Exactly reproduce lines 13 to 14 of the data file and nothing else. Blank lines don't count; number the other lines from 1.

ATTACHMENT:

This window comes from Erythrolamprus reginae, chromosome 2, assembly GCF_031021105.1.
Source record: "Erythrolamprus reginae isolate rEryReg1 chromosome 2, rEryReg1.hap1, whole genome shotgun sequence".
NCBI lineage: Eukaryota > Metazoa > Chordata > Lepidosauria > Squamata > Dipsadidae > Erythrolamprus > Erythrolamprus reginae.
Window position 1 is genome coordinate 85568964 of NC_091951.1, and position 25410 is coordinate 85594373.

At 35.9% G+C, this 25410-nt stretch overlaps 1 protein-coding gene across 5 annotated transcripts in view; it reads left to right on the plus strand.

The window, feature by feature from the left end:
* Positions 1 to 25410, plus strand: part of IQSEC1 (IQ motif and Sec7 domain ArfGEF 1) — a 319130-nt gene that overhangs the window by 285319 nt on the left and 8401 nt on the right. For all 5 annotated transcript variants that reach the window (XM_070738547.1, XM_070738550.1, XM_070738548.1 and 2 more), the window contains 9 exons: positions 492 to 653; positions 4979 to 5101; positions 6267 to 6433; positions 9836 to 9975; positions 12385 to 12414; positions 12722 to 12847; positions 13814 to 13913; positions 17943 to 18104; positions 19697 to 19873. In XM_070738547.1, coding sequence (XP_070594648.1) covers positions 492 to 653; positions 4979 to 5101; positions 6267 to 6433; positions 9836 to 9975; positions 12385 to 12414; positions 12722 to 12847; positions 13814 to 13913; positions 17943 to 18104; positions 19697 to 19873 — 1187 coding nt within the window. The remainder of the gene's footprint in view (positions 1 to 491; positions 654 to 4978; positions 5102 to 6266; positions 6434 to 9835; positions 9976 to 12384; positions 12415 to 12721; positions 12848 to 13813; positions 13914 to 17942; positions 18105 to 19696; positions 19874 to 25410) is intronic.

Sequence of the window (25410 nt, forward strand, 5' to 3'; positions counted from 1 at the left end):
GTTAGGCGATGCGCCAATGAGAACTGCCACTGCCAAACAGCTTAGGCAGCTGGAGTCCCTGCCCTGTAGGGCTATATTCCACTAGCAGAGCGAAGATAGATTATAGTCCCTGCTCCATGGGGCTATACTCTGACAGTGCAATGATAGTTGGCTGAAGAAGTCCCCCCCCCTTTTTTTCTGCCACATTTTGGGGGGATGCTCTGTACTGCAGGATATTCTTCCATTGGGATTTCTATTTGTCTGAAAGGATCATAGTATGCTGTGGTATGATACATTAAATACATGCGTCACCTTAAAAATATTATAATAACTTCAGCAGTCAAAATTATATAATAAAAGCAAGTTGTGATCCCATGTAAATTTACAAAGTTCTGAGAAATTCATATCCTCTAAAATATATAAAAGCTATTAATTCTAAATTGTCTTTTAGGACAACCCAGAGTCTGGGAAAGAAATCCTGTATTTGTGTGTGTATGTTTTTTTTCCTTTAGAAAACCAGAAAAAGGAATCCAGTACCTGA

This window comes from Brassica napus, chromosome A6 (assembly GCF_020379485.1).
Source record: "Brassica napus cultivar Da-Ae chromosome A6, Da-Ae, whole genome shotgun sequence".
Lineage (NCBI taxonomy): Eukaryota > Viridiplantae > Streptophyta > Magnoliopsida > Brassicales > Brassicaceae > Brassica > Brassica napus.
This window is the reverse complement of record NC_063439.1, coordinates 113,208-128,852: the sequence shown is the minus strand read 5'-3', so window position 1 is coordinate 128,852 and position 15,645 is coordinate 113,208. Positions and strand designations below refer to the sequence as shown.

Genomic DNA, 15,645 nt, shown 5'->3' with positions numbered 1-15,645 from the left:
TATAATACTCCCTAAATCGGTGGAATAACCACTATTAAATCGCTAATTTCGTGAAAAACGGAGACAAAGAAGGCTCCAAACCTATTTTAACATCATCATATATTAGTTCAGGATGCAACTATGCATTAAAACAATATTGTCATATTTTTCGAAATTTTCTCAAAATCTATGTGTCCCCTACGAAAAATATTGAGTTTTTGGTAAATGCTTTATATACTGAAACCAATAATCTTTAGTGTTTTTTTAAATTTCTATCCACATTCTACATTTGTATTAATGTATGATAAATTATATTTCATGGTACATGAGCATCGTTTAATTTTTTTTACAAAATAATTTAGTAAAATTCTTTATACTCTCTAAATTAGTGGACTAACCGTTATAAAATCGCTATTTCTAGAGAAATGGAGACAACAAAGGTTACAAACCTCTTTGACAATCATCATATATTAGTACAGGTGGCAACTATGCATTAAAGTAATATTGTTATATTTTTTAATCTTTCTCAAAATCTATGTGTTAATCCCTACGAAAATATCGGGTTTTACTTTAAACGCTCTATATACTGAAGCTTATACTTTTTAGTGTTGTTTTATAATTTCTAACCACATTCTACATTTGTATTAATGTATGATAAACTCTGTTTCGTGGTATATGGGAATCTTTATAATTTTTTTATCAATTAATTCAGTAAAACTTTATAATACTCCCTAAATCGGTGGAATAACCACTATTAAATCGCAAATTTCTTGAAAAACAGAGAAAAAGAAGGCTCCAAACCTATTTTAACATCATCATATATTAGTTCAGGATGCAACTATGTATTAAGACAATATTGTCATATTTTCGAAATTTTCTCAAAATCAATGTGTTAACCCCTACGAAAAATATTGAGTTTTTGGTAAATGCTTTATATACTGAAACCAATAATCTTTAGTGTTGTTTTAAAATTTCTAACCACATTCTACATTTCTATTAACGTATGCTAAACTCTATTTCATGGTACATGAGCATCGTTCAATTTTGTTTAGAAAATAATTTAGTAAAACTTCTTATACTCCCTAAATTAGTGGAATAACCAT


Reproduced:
This window is the reverse complement of record NC_063439.1, coordinates 113,208-128,852: the sequence shown is the minus strand read 5'-3', so window position 1 is coordinate 128,852 and position 15,645 is coordinate 113,208. Positions and strand designations below refer to the sequence as shown.

Genomic DNA, 15,645 nt, shown 5'->3' with positions numbered 1-15,645 from the left: